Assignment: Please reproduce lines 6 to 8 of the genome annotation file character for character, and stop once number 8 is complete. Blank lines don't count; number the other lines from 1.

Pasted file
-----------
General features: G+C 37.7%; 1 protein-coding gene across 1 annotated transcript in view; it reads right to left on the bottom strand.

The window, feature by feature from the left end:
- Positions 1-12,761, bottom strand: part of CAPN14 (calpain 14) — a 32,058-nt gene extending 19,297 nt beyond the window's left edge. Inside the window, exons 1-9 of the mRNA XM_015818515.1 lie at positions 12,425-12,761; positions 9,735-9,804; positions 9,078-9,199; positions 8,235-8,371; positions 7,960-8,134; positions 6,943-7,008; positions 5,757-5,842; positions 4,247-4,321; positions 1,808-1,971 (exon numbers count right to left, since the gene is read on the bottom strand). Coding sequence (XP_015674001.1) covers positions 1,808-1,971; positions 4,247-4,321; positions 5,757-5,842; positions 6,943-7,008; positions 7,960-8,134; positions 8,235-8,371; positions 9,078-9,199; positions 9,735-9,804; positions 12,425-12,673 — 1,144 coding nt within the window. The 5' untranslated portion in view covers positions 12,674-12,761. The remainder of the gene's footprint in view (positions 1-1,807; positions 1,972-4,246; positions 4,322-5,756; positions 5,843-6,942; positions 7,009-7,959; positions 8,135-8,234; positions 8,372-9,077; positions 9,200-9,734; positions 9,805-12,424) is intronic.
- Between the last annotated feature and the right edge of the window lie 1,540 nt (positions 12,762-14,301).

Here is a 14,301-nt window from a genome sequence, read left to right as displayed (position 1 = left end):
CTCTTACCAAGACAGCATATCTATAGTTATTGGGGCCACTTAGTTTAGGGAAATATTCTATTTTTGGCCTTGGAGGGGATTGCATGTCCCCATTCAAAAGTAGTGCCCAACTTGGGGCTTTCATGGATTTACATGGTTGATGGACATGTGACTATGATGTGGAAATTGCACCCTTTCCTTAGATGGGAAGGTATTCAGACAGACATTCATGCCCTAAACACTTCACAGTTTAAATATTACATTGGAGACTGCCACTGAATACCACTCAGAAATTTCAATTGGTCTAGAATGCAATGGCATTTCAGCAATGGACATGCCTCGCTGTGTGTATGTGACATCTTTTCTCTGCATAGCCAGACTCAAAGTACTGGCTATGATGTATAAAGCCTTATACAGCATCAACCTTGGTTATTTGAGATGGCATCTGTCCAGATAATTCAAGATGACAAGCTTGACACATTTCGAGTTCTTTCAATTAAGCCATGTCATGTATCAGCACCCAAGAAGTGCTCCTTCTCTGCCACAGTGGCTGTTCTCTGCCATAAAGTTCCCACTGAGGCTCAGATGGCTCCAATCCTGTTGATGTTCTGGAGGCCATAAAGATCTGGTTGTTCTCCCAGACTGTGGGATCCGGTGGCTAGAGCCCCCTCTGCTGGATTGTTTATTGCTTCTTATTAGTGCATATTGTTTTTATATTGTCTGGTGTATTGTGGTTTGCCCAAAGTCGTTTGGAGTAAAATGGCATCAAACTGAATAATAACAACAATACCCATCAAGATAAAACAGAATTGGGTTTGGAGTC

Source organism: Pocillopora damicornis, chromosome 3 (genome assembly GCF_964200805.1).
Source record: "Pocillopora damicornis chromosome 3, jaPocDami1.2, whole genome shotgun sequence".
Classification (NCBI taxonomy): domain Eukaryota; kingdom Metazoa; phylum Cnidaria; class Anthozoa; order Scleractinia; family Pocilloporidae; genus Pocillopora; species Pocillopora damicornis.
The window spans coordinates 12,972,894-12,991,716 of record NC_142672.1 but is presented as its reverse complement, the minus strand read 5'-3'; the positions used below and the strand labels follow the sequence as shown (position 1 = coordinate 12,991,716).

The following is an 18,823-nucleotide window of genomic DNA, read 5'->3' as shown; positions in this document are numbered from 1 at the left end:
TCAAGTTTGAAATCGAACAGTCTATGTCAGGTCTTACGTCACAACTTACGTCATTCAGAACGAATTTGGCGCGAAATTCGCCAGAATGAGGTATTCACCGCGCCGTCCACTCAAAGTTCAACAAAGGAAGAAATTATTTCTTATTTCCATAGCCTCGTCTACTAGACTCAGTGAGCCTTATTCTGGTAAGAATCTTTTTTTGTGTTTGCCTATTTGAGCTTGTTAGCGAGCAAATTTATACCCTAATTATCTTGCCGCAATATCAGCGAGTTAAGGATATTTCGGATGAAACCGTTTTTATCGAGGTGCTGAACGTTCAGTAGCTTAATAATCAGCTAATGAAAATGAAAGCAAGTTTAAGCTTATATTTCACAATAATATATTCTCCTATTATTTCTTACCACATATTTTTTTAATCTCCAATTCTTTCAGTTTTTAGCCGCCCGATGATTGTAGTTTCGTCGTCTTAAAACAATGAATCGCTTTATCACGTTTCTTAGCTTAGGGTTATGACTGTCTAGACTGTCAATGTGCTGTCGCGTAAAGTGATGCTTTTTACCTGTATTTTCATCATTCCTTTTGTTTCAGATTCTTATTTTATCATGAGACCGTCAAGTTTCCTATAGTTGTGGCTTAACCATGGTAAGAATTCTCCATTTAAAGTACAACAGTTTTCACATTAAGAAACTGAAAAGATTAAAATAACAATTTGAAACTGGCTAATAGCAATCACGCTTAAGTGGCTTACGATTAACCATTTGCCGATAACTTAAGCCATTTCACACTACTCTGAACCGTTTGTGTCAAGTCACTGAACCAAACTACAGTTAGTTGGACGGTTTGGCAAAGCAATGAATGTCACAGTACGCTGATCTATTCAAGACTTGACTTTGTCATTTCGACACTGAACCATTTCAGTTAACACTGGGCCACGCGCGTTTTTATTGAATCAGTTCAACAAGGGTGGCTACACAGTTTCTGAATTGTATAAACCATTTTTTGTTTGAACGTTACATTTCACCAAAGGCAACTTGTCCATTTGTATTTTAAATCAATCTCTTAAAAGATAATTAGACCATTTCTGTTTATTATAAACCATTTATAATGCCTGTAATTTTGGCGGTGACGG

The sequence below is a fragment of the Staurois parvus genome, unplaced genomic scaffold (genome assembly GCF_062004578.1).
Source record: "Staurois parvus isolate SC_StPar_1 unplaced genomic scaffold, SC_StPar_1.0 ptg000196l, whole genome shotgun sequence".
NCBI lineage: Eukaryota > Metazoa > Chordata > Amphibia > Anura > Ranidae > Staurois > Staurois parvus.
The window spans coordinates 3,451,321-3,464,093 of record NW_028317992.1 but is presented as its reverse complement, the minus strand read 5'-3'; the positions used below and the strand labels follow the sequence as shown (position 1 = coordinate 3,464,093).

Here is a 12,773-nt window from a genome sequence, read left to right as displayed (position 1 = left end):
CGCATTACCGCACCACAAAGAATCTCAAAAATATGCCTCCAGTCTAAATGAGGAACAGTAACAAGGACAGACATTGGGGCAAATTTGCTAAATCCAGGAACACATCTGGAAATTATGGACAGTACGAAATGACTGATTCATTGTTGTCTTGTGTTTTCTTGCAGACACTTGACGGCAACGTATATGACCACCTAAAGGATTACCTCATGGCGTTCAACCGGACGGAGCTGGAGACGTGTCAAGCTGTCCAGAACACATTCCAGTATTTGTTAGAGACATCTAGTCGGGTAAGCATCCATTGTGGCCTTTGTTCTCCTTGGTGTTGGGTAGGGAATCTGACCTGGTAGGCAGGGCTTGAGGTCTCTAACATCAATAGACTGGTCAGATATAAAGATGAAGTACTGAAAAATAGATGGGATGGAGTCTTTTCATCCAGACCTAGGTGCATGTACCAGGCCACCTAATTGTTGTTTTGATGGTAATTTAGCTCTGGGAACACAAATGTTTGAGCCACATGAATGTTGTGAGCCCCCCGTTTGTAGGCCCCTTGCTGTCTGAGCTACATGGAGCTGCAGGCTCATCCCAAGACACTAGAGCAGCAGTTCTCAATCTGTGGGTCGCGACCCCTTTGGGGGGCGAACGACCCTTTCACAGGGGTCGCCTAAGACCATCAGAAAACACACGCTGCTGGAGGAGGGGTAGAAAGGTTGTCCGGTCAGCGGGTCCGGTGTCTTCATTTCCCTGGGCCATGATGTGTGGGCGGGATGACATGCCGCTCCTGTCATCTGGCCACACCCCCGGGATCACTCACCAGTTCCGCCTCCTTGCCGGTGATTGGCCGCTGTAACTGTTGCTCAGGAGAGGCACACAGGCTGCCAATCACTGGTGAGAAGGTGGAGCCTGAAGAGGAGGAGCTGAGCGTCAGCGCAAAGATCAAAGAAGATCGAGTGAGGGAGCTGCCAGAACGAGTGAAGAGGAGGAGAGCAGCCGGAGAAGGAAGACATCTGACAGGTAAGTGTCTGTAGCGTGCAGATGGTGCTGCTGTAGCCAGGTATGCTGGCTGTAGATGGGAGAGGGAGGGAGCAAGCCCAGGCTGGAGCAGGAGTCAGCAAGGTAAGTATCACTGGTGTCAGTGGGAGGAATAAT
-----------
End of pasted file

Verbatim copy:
CTCTTACCAAGACAGCATATCTATAGTTATTGGGGCCACTTAGTTTAGGGAAATATTCTATTTTTGGCCTTGGAGGGGATTGCATGTCCCCATTCAAAAGTAGTGCCCAACTTGGGGCTTTCATGGATTTACATGGTTGATGGACATGTGACTATGATGTGGAAATTGCACCCTTTCCTTAGATGGGAAGGTATTCAGACAGACATTCATGCCCTAAACACTTCACAGTTTAAATATTACATTGGAGACTGCCACTGAATACCACTCAGAAATTTCAATTGGTCTAGAATGCAATGGCATTTCAGCAATGGACATGCCTCGCTGTGTGTATGTGACATCTTTTCTCTGCATAGCCAGACTCAAAGTACTGGCTATGATGTATAAAGCCTTATACAGCATCAACCTTGGTTATTTGAGATGGCATCTGTCCAGATAATTCAAGATGACAAGCTTGACACATTTCGAGTTCTTTCAATTAAGCCATGTCATGTATCAGCACCCAAGAAGTGCTCCTTCTCTGCCACAGTGGCTGTTCTCTGCCATAAAGTTCCCACTGAGGCTCAGATGGCTCCAATCCTGTTGATGTTCTGGAGGCCATAAAGATCTGGTTGTTCTCCCAGACTGTGGGATCCGGTGGCTAGAGCCCCCTCTGCTGGATTGTTTATTGCTTCTTATTAGTGCATATTGTTTTTATATTGTCTGGTGTATTGTGGTTTGCCCAAAGTCGTTTGGAGTAAAATGGCATCAAACTGAATAATAACAACAATACCCATCAAGATAAAACAGAATTGGGTTTGGAGTC

Source organism: Pocillopora damicornis, chromosome 3 (genome assembly GCF_964200805.1).
Source record: "Pocillopora damicornis chromosome 3, jaPocDami1.2, whole genome shotgun sequence".